Warnemünde is famous for its big stable winds, long waves and fabulous hospitality. The organising club for the championship is Akademischer Segler Verein zu Rostock eV, which is actually located close to Rostock, further up the River Warnow. However the venue for the event is located at the Warnemünder Segel Club, which overlooks the entrance to the River Warnow. The course area is just a short sail from the club to just outside the harbour mouth.
That first event in 1961 attracted just 14 entries, but it was different regatta in those days with only one boat per nation allowed. The picture in 2013 is very different with a massive pre-entry of 116 boats from 29 nations and five continents, making it not only the largest entry ever for the Finn Europeans but also the largest entry for a Finn senior championship for 30 years.
The defending champion is Ioannis Mitakis (GRE) who was the surprise winner at last year's very light championship in Scarlino, Italy. Other former champions in attendance this year are Ed Wright (GBR) from 2006, Eduard Skornyakov (RUS) from 2007, and Ivan Kljakovic Gaspic (CRO) from 2009 and 2010.
There are also 17 sailors with Olympic experience in the fleet and five who are past world champions or Olympic medalists. It is probably the strongest Finn fleet that has gathered together in one place for a long time.
So far in 2013, British sailors have won all the major events in Europe. Giles Scott (GBR) won ISAF Sailing World Cup Palma, Andrew Mills (GBR) won ISAF Sailing World Cup Hyeres, Ed Wright (GBR) won Garda and then Mark Andrews (GBR) sailed a career best to win the next three events in Medemblik, Weymouth and Kiel. While Scott will be missing in Warnemünde due to America's Cup commitments, the rest of the team are entered and will undoubtedly be looking to continue their run of major events this year.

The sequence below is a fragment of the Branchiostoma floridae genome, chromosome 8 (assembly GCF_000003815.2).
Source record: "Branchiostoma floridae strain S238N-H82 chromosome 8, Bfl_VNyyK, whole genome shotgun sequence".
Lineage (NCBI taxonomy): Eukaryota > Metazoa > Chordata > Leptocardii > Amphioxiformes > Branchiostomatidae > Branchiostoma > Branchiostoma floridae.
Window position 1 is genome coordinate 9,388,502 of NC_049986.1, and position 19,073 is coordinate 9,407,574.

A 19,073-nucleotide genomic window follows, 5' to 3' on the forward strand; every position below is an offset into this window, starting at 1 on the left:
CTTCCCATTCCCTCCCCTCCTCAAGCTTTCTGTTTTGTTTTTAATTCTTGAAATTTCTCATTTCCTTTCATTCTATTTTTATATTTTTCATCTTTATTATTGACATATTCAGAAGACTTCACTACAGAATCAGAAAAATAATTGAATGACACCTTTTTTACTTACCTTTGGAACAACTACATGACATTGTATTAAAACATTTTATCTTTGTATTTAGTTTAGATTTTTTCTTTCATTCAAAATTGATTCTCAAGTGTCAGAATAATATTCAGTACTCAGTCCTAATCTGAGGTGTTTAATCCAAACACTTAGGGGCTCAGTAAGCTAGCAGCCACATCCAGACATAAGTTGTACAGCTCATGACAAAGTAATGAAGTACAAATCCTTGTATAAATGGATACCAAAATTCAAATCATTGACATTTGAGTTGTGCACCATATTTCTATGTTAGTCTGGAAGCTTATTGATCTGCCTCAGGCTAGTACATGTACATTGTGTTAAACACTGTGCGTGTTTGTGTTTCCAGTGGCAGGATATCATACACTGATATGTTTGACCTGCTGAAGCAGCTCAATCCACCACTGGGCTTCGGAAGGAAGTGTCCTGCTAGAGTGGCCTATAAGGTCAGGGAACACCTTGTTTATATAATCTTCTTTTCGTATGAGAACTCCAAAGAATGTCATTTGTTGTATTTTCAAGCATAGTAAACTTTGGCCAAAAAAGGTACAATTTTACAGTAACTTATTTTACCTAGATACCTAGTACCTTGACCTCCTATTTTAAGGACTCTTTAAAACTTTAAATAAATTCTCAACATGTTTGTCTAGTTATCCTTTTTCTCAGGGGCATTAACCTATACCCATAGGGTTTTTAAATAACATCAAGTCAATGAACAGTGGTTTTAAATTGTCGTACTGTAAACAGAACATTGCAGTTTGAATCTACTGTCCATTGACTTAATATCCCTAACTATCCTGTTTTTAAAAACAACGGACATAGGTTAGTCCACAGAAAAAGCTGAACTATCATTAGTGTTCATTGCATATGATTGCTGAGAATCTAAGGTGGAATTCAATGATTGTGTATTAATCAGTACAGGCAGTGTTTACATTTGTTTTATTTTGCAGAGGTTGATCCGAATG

Numerically the German's unsurprisingly have the largest team with 25 entries. Despite being the largest Finn sailing nation in the world, Germany had not sent a sailor to the past two Olympic Games. However this time round they will be looking to put that right with several sailors starting to produce good results in the last quadrennial. After having missed out in 2012, Jan Kurfeld (GER) is making his comeback at this event. He was also instrumental in bringing the event to Warnemünde in the first place, having helped win the bid back in 2010. He said of the venue, "I know that our sailing area is one of the world's best and can compete easily with others."
It's always hard calling favourites and tempting fate, and for this event in particular there's a long list of potential challengers. Furthermore, the form of many sailors is not clear as many have only competed in a few events this year and not always all together.
The British sailors are expected to be very strong, but it is unlikely they will be totally dominant. Several top sailors have been having some down time including the double European champion Kljakovic Gaspic, but is always a strong competitor and should be in the hunt. Pieter-Jan Postma (NED), Vasilij Zbogar (SLO) and Jonathan Lobert (FRA) are also expected to be among the favourites, while Tapio Nirkko (FIN), Deniss Karpak (EST), Piotr Kula (POL), Thomas Le Breton (FRA), Eduard Skornyakov (RUS), Josh Junior (NZL), Andrew Murdoch (NZL) and Rafa Trujillo (ESP) - and several others if it goes light - are capable of pushing the front.
Junior and Murdoch are still in their first Finn season and are already turning heads, most notably Junior, who picked up the bronze in Hyeres. They have been training hard since then, so this will be the first indication of any leaps made since April.
As well as the seniors the event also includes the Junior European Championship, which has 16 entries so far. The favourite here has to be Jake Lilley (AUS) who has just taken the silver medal at the Finn Silver Cup (Junior Worlds) last week on Garda. If Warnemünde produces its best conditions he could be hard to beat.
The sailing area of Warnemünde is one of the best in all Germany, if not Europe, and would have been the sailing venue for the 2012 Olympic Games had Leipzig's bid been successful. Early forecasts are for unbroken sunshine, tempertaures in the high 20s and light to moderate onshore winds every day. You couldn't really ask for much more.
Registration and measurement begins on Friday 19 July with the practice race on Sunday 21 July. Ten races are scheduled from Monday 22 to Friday 26 July, with the medal race and final race on Saturday 27 July.